The project is an assignment that has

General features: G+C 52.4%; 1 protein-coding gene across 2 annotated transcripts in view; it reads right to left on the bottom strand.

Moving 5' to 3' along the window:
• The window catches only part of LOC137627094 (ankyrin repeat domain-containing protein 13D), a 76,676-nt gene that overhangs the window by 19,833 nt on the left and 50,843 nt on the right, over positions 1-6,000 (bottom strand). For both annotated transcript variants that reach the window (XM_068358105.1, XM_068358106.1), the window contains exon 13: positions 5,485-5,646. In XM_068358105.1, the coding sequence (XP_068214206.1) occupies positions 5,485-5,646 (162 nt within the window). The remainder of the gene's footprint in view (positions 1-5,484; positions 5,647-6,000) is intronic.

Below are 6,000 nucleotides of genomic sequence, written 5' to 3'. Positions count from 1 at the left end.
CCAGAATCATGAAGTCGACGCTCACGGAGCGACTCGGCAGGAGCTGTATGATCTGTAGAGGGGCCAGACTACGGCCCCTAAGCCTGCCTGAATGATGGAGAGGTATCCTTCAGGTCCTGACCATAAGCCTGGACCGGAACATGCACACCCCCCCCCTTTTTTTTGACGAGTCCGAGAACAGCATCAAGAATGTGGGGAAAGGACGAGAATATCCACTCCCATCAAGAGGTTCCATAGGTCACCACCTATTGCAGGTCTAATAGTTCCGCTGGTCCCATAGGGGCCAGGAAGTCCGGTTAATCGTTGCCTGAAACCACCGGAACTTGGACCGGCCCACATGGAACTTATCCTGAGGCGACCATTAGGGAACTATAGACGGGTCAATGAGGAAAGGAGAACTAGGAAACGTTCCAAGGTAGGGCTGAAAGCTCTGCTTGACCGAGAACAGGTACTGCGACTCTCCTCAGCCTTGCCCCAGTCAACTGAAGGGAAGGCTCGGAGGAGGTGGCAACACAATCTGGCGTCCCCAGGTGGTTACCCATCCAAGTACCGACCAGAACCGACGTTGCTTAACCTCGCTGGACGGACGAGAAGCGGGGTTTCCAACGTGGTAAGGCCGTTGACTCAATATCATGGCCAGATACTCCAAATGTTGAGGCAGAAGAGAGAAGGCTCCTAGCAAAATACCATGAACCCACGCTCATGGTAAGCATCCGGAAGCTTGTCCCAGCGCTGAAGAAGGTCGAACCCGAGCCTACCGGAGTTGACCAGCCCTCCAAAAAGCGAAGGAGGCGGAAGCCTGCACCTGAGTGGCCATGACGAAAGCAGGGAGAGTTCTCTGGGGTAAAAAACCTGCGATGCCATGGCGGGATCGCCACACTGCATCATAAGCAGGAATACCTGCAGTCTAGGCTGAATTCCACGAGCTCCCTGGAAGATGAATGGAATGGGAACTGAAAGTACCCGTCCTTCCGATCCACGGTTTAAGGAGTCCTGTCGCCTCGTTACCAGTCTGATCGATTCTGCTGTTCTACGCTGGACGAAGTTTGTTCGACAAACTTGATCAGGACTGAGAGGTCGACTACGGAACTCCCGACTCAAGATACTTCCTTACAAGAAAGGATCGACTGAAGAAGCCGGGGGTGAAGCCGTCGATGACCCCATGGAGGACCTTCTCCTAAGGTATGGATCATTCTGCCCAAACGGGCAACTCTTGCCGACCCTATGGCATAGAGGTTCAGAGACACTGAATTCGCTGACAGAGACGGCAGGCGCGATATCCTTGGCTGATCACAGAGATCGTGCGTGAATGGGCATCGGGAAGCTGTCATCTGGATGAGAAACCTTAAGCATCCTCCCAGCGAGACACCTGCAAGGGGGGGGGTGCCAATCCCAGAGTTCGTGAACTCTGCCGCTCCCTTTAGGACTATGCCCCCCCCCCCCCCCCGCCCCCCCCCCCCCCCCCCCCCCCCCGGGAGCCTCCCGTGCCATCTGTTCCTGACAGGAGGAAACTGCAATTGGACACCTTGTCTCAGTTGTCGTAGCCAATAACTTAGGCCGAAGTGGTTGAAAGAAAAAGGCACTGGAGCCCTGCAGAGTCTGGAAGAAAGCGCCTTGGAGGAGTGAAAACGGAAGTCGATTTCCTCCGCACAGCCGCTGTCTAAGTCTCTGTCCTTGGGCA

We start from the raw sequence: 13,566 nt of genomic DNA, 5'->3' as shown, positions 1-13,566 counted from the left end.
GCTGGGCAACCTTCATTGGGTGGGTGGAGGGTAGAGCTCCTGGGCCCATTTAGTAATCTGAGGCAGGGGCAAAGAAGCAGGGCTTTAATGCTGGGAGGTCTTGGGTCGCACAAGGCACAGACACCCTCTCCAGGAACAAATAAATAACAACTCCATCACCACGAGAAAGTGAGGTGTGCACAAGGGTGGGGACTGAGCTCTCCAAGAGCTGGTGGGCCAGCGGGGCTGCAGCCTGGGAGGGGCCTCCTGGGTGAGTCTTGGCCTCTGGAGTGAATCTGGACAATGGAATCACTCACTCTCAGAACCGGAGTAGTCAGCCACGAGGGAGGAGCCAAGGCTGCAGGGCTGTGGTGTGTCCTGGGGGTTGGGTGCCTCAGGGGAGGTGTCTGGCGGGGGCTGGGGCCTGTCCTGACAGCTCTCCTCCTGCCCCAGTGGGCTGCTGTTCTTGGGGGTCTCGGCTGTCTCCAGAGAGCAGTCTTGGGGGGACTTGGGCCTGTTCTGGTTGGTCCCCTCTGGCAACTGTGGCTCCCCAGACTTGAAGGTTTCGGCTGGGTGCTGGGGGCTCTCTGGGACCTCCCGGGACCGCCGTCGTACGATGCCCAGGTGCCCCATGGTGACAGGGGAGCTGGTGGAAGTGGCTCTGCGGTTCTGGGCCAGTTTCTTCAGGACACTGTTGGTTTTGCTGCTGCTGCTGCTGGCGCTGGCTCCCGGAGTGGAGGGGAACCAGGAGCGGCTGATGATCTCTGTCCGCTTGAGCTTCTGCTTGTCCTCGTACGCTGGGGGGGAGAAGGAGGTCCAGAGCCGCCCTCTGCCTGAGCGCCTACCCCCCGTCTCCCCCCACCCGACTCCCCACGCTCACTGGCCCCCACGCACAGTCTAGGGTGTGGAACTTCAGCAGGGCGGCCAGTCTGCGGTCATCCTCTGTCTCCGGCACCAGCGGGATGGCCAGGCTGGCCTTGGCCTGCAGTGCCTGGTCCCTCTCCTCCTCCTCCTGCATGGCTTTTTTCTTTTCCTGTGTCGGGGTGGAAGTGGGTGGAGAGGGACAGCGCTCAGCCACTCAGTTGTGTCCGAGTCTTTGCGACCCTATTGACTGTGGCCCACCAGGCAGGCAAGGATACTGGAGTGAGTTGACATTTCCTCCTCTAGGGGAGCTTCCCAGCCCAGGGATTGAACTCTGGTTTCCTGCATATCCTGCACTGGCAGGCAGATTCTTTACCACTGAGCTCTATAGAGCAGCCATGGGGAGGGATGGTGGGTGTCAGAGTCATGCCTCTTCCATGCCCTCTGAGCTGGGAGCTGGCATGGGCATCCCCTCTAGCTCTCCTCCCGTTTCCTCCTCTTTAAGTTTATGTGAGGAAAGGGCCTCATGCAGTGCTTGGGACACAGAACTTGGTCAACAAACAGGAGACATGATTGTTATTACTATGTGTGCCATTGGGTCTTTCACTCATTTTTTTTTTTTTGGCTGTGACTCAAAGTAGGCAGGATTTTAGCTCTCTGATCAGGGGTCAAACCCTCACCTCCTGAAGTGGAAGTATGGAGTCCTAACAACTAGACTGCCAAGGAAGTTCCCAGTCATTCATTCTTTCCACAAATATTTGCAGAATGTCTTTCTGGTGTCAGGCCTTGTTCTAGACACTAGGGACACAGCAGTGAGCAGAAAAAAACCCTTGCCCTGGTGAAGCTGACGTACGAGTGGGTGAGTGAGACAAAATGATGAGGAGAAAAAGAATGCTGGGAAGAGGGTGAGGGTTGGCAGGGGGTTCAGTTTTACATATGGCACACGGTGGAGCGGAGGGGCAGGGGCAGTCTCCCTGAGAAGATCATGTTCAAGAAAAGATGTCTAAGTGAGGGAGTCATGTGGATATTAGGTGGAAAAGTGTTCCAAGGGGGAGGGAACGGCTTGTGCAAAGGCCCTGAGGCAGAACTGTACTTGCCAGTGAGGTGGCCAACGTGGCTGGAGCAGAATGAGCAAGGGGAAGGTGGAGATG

PS0001 Computational Thinking Ivica Nikolic / Thomas Peyrin AY 2018/2019 Project Deadline: 16.11.2018 23:59 SGT The project is an assignment that has to be completed in groups of 3 persons maximum (the persons have to be in the same lab group). This project will test your ability to use Python in a more concrete and complex setting than what you were used to during the lab sessions. Also, it will improve your ability to work as a team when having a project to complete. The goal of the project is to program the game Connect4 in Python (the pop out version), with a simple user interface and game display, and where a human can play against either a human or a computer player. Very Important!!! Please follow the instructions below. Projects that will not strictly follow these instructions will risk getting big grade penalty. The Python script to execute the program must be in your project repertory and named exactly (no uppercase letter). For submission of your project on NTU Learn, please create a zip archive from your project repertory, name the archive according to your matric number (i.e. .zip), and upload it on NTU Learn. If two or three people are in your group, simply separate the matric numbers with an underscore character. The submission system automatically closes exactly at the deadline. Hence, after that, if you didnt submit, you will get 0 point for your project. You can update your submission as many times as you want on NTU Learn, only the last submission will be taken into account. Thus, I advise you to submit an earlier version much before the deadline, to be sure you wont end up with no submission at all. Only one person of your group submits the project on NTU Learn. Do not submit the same project for all your group members. Make sure your project works properly (i.e. the program doesnt output errors). If errors are output during the test of a functionality of your project, this functionality will be considered as not working at all. Do not copy any code (or part of) from other groups or from implementations available online. Special software will be run to check for such cheating cases. If you are caught copying code, you will risk serious consequences (see course guidelines). Also, do not let other groups copy your code, as both groups with similar code will get 0 mark for the project. Your Python script must implement the functions check victory, apply move, check move, computer move, display board and menu (see below). Make sure you dont miswrite the functions names, or make an error in the input/output that are expected for these functions. The grading will be mostly be based on these functions. You can find on NTU Learn a file to pre-test your functions (simply copy the file in your repertory and run it). It should output OK for all tests. You can also find on NTU Learn a skeleton of the file. You should not have any Python code that does not belong to a function (i.e. all your Python code must be inside a function), except the Game class definition, the Numpy module import, and except the call to the menu function, which will start your program. When submitting (or when testing with file), please remove the call to the menu function (or put it as comment), so that it is not executed when your file is imported. 1 Connect 4 game Connect4 is a two-player game in which the players first choose a color and then take turns dropping colored discs from the top into a seven-column, six-row vertically suspended grid. The pieces fall straight down, occupying the next available space within the column. The object of the game is to connect four of ones 1 own discs of the same color next to each other vertically, horizontally, or diagonally before your opponent (description taken from wikipedia: In case the board is full and no player managed to connect 4 discs, then it is a draw. Figure 1: Example of a Connect4 game. The yellow player wins with 4 consecutive yellow discs in the second row. For those who dont know the game, I would advise you spend ten minutes to try it on this website: You will have to implement the pop out version of this game: during each turn, instead of adding disks, a player can otherwise choose to pop out one of its own disk on the bottom row (i.e. only a single column of the board is impacted). Popping a disc out from the bottom drops every disc above it down one space, changing their relationship with the rest of the board and changing the possibilities for a connection. 2 Objectives The objective of the project is to write in Python a working Connect4 (pop out version) program. The program must allow the user to configure: the size of the board (i.e. the number of rows r and the number of columns c of the board, the default values must be r = 6 and c = 7). You can set minimum and maximum values if you want. the number N of consecutive same-color discs required for a player to win (by default the value must be N = 4). Again, you can set minimum and maximum values if you want. the type of the two players (human or computer), and the difficulty level in case of a computer player (two levels). You have to implement this Connect4 game following the three steps given below. Moreover, note that everytime you add a feature to your program, you should test it thoroughly before continuing. Testing your program only at the very end is the best way to render the bug hunting close to impossible ! 3 Three steps to complete the project 3.1 1st step: implementing the skeleton of the project and the user interface The first step in a programming project is perhaps the most important one: before writing any Python code, you should think about the functions you will need to implement, their input/output, their goal, the overall structure of the entire program. Once this done, you should write a skeleton of the project that only handles the interface with the user (i.e. how the user will choose which column to play), the display of the board, and the initialization of the variables. 2 3.1.1 Data Structure for the game. In order to represent the board in Python, you can use a simple data structure: a rc matrix of integers, where 0 represents no disc (i.e. empty), 1 stands for a disc belonging to player 1, and 2 for a disc belonging to player 2 (row 0 being the bottom row). In order to represent that matrix, use a Numpy two-dimensional array: first import the Numpy module using: import numpy as np You can create an empty board (all elements filled to 0) of r rows and c columns using: game_board = np.zeros((r, c)) Finally, the element of the matrix located at row r and column c can be accessed using game board[r,c]. We will use as convention that the row 0 is the bottom row (the one in which will end up the very first disk inserted). You must create a Game object that will represent a Connect4 game. For that, simply copy/paste the following code in the beginning of your script: class Game: mat = None # this represents the board matrix rows = 0 # this represents the number of rows of the board cols = 0 # this represents the number of columns of the board turn = 0 # this represents whose turn it is (1 for player 1, 2 for player 2) wins = 0 # this represents the number of consecutive disks you need to force in order to win This will allow you to create a game instance like this: my_game = Game() You can later change the values of the attributes of that game instance by using the dot operator. For example, if you would like to access the rows attribute of the game, simply write my game.rows 3.1.2 Skeleton of the project. You will have to implement the following functions for your project. check victory(game). This functions role is to check if a victory situation has been reached. It will take a game as input and will return: { 0 is no winning/draw situation is present for this game { 1 if player 1 wins { 2 if player 2 wins { 3 if it is a draw apply move(game,col,pop). This functions role is to apply a certain move to a game. It will take a game as input, as well a column value col and a boolean value pop that will represent the move. It returns a game with an updated board according to that move. check move(game,col,pop). This functions role is to check if a certain move is valid for a certain game. It will take a game as input, as well a column value col and a boolean value pop that will represent the move. It returns a boolean value False if the move is impossible, and it return True if the move is possible. computer move(game,level). This functions role is to ask for the computer to make a move for a certain game. It will take a game as input, as well a level that will represent the level of the computer opponent. It will return a column and a boolean value (for the pop) that represent the move chosen by the computer. display board(game). This functions role is to display the board in the console. It takes a game as input and does not return anything. 3 menu(). This functions role is to handle the menu interface with the user via the console. It is basically the director function that will interact with the user and distribute the work to all functions. It should be the main function that is called in your Python script. It takes no input and doesnt output anything. Note that these functions must be implemented to work with different board size, different number of consecutive same-color disks to win, etc. 3.2 2nd step: implementing the rules of the Connect 4 game Once the skeleton ready, you can start writing the internals of the functions that will implement the game. Display. The display should be handled in a separate function display board, that can be called every time a new move was made by a player. A simple way to implement that function is to simply print the board matrix (optionally, you can create a more advanced display function, using a graphical display, or using the SenseHat module of a Raspberry Pi). Making a move. Note that a move from a player can be described by a column index (in order to specify which column will be played) and a boolean value (in order to specify if the player would like to insert a disk or pop out a disk). Your menu should error-check that the user did not try to enter a column beyond board limits. Once the move chosen, your program must check if the move is valid and apply it only if it is indeed a valid move. Then, if the move is valid, it must check if a victory situation is reached. This entire sequence repeats until the game is over, or the user would like to quit the game. Checking victory. In order to check if a victory situation is reached, you must check if N consecutive discs of the same color are present in the board. Be careful, it might happen a situation where more than N consecutive discs of the same color are present, which obviously also leads to a victory of this player. Besides, if a pop out move was done, it might happen that both players get N consecutive discs of the same color aligned. In that case, the player who did the move will win. Finally, if the board is full, the game is a draw (even though a pop out move could be done in theory). Once this entire second step is fully implemented, you should be able to play human versus human with your program. Do not start the third step before this second step is fully functional (test several games, try unusual situations to make sure there is no bug in your program). 3.3 3rd step: implementing the computer player The last step of this project is to implement a computer player with two levels of quality. Level 1: random computer player. To start, program a trivial strategy: each time he will have to play, the computer player will randomly choose a move among all the possible random moves (column and pop out choices). You can test that this player is easy to beat. Level 2: medium computer player. Program a computer player that will necessarily play a move that leads to a direct win for him if such a move exists. If no such move exist, it will avoid to play a move that leads to a direct win for his adversary in the next round (if such a move exist for the adversary). If again no such move exist, the computer player will simply pick a random valid move. Level 3 (optional): hard computer player. You can help the computer player to take smarter decisions, whenever there is not an obvious move to do (like a direct win or avoiding direct loss). For that, instead of letting him choose a random move, you can assign a grade to each possible move, for example by giving points depending on the disks aligned (100 points for each N 1 consecutive same color disks, 10 points for each N 2 consecutive same color disks, etc.). You can use negative values for the opponents disks. Eventually, make the move that maximizes the grade. This will make sure your computer player will try to get his disks aligned as much as possible, and avoid having the opponents disks aligned. Level 4 (optional): ultra hard computer player. You can implement a Min-Max player, see Section below. 4 4 If you want to go further This section proposes some possible extensions for your project. Note that these extensions are here if you would like to get extra challenges for your project, but they will not participate to the final grade. 4.1 Min-Max computer player A much better computer player can be implemented by using the so-called min-max algorithm. The goal of the min-max algorithm is to minimize the possible loss for a worst case scenario, or in other words it will look for the move which leaves the opponent capable of doing the least damage. It is an algorithm, usually implemented with a recursive function, that will basically go through all possible moves of the two players (like a search tree), up to a certain maximal number of moves (called the maximal depth dmax). More precisely, in order to decide what move to make, the computer considers all of its possible moves (depth d = 1), then for all these moves he will considers all of the possible moves from the opponent (depth d = 2), and for all these moves it will consider all of its possible moves (depth d = 3), etc . . . up to a certain maximal depth dmax (no move will be searched at a depth d > dmax). This search is like a tree, as depicted in Figure 2: the root node of the tree is the current state of the game, and each branch from this node represents a potential move from the player, creating new nodes (called subnodes, aka new game states). New branches are then starting from these nodes to represent the possible moves of the opponent, and so on and so forth. Figure 2: Example of a min-max search tree. The black numbers on the left represent the current depth in the search tree (depth 1, 3 and 5 are MAX steps, while depth 2 and 4 are MIN steps). The number in the node represents the value of that node, and the red arrows represent which value was passed to higher nodes, thanks to the min-max algorithm. Now, everytime a move has been considered at depth d, the computer will evaluate the quality of the current game: if he wins (there are N consecutive discs of his color), then he gives 10 points to the value of this move. In contrary, if he looses (the adversary has N consecutive disks of the same color), then he gives -10 points to the the value of this move. Of course, once a victory situation has been reached at a depth d, there is no need to continue considering further moves at depth d + 1 since the game is over. If no victory situation is attained, then the algorithm continues to search at depth d + 1, or gives the value 0 to the current move if depth dmax is already reached. At depth 1, the value of a node is the maximal value of his subnodes (maxf0; 10g = 0). At depth 2, the value of a node is the minimal value of his subnodes (minf0; 10g = 0 and minf10; 10; 10g = 10). At depth 3, the value of a node is again the maximal value of his subnodes (maxf0g = 0, maxf10g = 10, maxf-10; 10g = 10 and maxf-10g = 10), etc. Alternating the max and min phases, the computer eventually chooses the move 5 that gave him the maximal value at depth 1 (in our example from Figure 2, the computer would choose the move on the left branch in depth 1, since it is the move that provides the maximal value 0). You can find more information and even some pseudo-code for the min-max algorithm on Wikipedia: http: // , and especially watch the animation that shows an execution example of the algorithm for a depth of 4 The difficulty level of the computer player is directly correlated to the maximal depth dmax: the deeper you check the moves, the better will play the computer. A computer player with a depth of 4 should take a few seconds to play, and is generally good enough to beat a human player. Interestingly, the Connect4 game has been solved (which means that the entire tree of all the possible moves can be searched) when the condition r + c < 15 is fulfilled. In that case, the computer will always win if he is the first to play. 4.2 Other features Here are some potential extra features ideas that you can try to implement (again, this will not be graded): more players ! Patch your program so one can play with 3 or 4 players. add a coin toss in the beginning of the game to decide who will start add a timer to force slow users to play fast (if they dont respect the timer, then play a random column) allow the user to save/load a game allow the human player to go back one step (or more), so that he can continue his game even if he made an obvious error give hints to the human player (by first running a transparent computer player and checking what would have been the choice of the computer) a better artificial intelligence: implement a better computer player, for example by computing a heuristic function, as explained for example in A simple and efficient way to do it, is to give 1 point for each pattern of N 1 consecutive discs of the players color (and of course remove 1 point for such patterns of the opponent color). improve the graphical display of the board: use textures, backgrounds, show where is the winning discs line in case of a victory, add an animation of the discs falling inside the board when a player played, etc. user interface: let the user choose the option of the game in a menu (i.e. size of the board, number of players, human/computer players, level of the computer players, discs colors, etc.). 6